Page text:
For almost thirty years, I have stored in my small New York apartment clothes that belonged to my grandmother. An unlined shirt-jacket of raw silk, brilliant green, that she sewed in the 1960s or 1970s, and that still holds something of the way she held herself. Three of her coats: a two-colour bouclé with a delicate ivory silk lining; the others black and more practical. They fit, although she was smaller than I am, or they fit the need, and I wore them through many winters after her death. I have shirts that belonged to my fastidious friend Alexander – Egyptian cotton in unusual colours and patterns, separate collars and collar studs, French cuffs, tailored for his long arms and narrow torso, but suiting me perfectly. I wore these, too, for years after his death in 1995. I don’t have the leather jacket that Drew tried to give me the last time I saw him, in San Francisco in the early 1990s. Even holding my breath, I couldn’t do it up, so didn’t think I should accept the gift – clinging to an obstinate notion of use, even as I admired its complex zippers and leather lacing, loved that it was imbued with his swagger and sex. I still feel I let him down by failing to care for it – and for him – in this way.
We live in clothes, and the dead live on through theirs. That fact, and the feelings that accompany it – unassuaged grief, sharp pleasure, informed care – is the stuff of Claire Wilcox’s Patch Work: A Life amongst Clothes. A series of meditations on her work as curator of clothing and textiles at the Victoria and Albert Museum, Patch Work is both a reverie and a valorisation of close observation, an eccentric personal catalogue and an oblique entry in the history of the V&A. ‘To provide a convincing display,’ she writes of a collective curatorial effort, ‘we group things that have never been grouped, create a unified ensemble from clothes that have had multiple owners.’ It’s a useful way of thinking about the form of her book. Each section contains short chapters, some no longer than a paragraph, through which Wilcox pulls an exemplar, or several. The headings, concrete or allusive, range from ‘Flannel’ and ‘Purple Velvet’ to ‘Lustre’, ‘Slippage’ and ‘Mist’. Each section is prefaced with an image, although not necessarily one that illustrates its contents: a photograph of a piece of 18th-century Italian bobbin lace for ‘Storeroom’; a colloquy of buttons for ‘Dusk’. Many chapters begin, dynamically, in medias res. (‘No, winter flowering jasmine, she said as I mistook the arcs of citrus yellow flowers that sat in a vase on her desk for forsythia.’)
These days, ‘everyone is interested in the romance of labour, the archive, the curation,’ Wilcox writes. She takes us to a mannequin storeroom so crammed the humans can’t get in. She explains the museum’s numbering system and the everyday need to ‘collate our records, update locations, refold and rehang and rearrange’. But this isn’t a straightforward narrative of professional development. She interleaves childhood memories with close scrutiny of a pair of early 19th-century breeches, with reflections on the qualities of fabric (‘so compliant’ yet so fragile), thoughts about water, a discursive essay on representations of Frida Kahlo. The book is an inventory of gestures and sensory detail. We watch as Wilcox and colleagues ‘spread out a lace veil, slowly disentangling its soft barbs, and cautiously unfurl a parasol, releasing a faint puff of perfume’. They ‘airlift a massive crinoline weak with age … settle its folds, form rolls of tissue to support its boned struts, and pass [their] hands over the creases like mediums intent on resurrecting the dead’. She tells us what they have learned ‘from the delicate kiss of fabric on skin’ and summons the exact texture of the air as they work on the biannual audit of the collection: ‘the smell of naphthalene’ and ‘the quiet of the textile store’; the feeling of electric absorption in work and of intimacy between co-workers; the intimacy with the building itself, ‘our heads … within touching distance of the girders, just as I imagined the heads of the museum’s builders with their cloth caps and handfuls of rivets would have been, as they bolted and hammered the metal struts together’.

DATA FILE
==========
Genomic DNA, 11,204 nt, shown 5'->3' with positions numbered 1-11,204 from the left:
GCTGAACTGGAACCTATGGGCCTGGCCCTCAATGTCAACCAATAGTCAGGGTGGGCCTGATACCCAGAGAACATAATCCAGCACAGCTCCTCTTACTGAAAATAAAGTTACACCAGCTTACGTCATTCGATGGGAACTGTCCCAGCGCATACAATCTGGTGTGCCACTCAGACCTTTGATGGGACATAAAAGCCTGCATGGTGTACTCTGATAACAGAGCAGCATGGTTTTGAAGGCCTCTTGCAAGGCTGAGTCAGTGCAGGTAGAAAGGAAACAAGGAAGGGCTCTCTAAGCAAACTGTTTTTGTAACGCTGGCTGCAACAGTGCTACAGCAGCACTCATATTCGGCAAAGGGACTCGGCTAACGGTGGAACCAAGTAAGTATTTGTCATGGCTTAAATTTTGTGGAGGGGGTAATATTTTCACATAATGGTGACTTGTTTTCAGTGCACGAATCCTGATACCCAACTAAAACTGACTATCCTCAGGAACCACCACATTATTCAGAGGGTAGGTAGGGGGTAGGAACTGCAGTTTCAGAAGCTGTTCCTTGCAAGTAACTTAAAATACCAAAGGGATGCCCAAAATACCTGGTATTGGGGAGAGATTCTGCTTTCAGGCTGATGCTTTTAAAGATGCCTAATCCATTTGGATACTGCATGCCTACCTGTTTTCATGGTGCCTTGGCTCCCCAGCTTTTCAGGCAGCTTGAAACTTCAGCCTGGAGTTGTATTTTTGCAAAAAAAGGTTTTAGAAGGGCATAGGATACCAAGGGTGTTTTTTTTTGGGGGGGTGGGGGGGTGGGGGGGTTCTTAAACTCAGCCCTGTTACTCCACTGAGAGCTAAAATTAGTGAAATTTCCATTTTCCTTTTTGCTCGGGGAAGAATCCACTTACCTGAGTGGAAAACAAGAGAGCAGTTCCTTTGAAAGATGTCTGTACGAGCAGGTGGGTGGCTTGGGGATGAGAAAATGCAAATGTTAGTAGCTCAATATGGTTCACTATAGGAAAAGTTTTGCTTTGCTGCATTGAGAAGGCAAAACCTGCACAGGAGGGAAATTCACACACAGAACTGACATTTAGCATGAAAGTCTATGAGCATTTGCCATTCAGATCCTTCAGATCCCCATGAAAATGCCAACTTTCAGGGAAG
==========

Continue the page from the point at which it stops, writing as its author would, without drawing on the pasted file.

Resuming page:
In her twenties (she is now in her sixties), Wilcox volunteered in the textiles and fashion department, then worked there for several years as an assistant curator. She left the V&A for art school feeling that she’d ‘had enough’, that she had been ‘reduced … to silence’ by ‘the vast knowledge of the experts’. She earned a second degree, in ceramics and sculpture, raised children, worked freelance. Years later, she returned,
pulled back by a silver thread, by a sea-change at the museum, a lightening of the galleries, a cleaning of the cases, an efflorescence of excitement about the possibility of fashioning the gap between the sweat of the studio and the serenity of the storeroom. I imagined a blurring of the senses, artistry in movement, redefining what a museum could be, patching order to the chaos of making; for everything that had ever been carved, gilded, chipped, woven or embroidered had felt the sweat of the hand and the mess and noise of the workshop; the irrational investment of the artist and the expert.